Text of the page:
I dissented from the decision at the Federal Open Market Committee meeting earlier this week. After that meeting, the FOMC communicated its intention to continue gradually removing accommodation. In my view, this communication creates an unacceptable downside risk to inflation and inflation expectations.
Three key facts led to my decision.
- Past inflation: Year-over-year inflation has run below the FOMC’s 2 percent target for over 30 months.
- Medium-term future inflation: The minutes of the FOMC’s October meeting state that the FOMC’s staff projects that inflation will remain below target over the next few years.
- Longer-term expected inflation: From November 2010 through July 2014—31 consecutive meetings—the FOMC was in a position to state that longer-term inflation expectations remain stable. Because of the decline in market-based measures of longer-term inflation expectations in the past few months, the Committee has not been able to make this assertion in the past three FOMC statements.
Despite these facts, the FOMC communicated its intention after this week’s meeting to continue gradually removing monetary accommodation. In my assessment, the FOMC’s failure to respond to weak inflation runs the risk of creating a harmful downward slide in inflation and longer-term inflation expectations of the kind that we have seen in Japan and Europe. I see this risk to the credibility of the inflation target as unacceptable, given how hard it would be for the FOMC to respond successfully if this eventuality did indeed materialize.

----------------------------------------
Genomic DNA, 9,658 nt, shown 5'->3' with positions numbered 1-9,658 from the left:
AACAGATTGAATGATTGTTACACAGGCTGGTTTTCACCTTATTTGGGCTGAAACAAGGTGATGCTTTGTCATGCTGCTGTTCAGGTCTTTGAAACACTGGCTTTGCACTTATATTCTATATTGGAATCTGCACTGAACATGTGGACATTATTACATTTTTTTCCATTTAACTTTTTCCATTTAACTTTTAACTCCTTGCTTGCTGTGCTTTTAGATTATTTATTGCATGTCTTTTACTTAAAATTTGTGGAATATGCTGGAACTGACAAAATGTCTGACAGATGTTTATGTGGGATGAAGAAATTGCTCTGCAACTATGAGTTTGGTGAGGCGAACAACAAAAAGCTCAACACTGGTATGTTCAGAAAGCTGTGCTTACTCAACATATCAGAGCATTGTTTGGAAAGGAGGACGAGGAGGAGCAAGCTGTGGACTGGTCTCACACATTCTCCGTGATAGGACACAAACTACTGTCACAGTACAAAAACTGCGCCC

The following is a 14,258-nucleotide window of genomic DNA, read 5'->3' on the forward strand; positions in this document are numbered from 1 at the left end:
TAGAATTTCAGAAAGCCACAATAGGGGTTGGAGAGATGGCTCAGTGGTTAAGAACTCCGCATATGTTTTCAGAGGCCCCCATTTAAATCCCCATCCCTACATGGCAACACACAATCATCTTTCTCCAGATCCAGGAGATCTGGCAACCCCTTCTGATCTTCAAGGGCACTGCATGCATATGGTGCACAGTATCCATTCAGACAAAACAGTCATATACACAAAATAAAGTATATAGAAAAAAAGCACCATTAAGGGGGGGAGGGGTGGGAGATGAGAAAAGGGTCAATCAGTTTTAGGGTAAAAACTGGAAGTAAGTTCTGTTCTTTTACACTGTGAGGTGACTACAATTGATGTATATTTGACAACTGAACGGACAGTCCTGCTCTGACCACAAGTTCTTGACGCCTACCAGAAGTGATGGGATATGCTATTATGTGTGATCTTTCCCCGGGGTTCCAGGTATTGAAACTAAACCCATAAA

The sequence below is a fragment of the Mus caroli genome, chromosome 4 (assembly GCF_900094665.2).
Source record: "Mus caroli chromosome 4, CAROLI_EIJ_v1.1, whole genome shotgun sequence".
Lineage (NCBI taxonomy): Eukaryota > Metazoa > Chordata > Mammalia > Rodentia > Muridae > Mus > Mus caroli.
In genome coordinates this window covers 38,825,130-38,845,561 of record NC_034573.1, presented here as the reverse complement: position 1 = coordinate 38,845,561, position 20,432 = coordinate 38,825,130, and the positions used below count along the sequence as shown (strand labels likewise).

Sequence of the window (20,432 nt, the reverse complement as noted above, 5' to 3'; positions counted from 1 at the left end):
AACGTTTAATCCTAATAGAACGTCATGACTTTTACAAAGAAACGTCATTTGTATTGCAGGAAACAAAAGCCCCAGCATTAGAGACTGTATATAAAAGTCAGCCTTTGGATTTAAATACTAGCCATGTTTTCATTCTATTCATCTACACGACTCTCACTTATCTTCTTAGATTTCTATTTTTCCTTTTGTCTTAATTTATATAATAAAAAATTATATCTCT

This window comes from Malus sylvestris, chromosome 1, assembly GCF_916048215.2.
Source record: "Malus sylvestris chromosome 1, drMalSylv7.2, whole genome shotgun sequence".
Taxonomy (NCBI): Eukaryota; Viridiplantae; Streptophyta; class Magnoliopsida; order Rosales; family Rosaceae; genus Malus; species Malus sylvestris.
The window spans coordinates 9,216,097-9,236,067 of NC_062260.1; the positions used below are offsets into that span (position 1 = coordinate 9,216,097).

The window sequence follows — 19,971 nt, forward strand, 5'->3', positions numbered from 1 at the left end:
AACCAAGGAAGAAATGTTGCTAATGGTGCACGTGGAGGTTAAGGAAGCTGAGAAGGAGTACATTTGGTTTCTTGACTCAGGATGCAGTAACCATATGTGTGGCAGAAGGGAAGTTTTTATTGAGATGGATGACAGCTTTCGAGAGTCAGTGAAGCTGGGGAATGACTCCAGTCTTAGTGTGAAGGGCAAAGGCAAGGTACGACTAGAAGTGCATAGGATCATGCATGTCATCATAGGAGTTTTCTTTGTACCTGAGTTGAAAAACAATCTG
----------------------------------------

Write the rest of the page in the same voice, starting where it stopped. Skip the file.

I would have preferred for the FOMC to communicate that it will keep the target range for the fed funds rate unchanged as long as the one-to-two-year-ahead outlook for the inflation rate remains below its target of 2 percent. The FOMC should also make clear that, if this forward guidance were to prove inadequate, it would be willing to use additional tools, such as asset purchases, to bring inflation back to its target.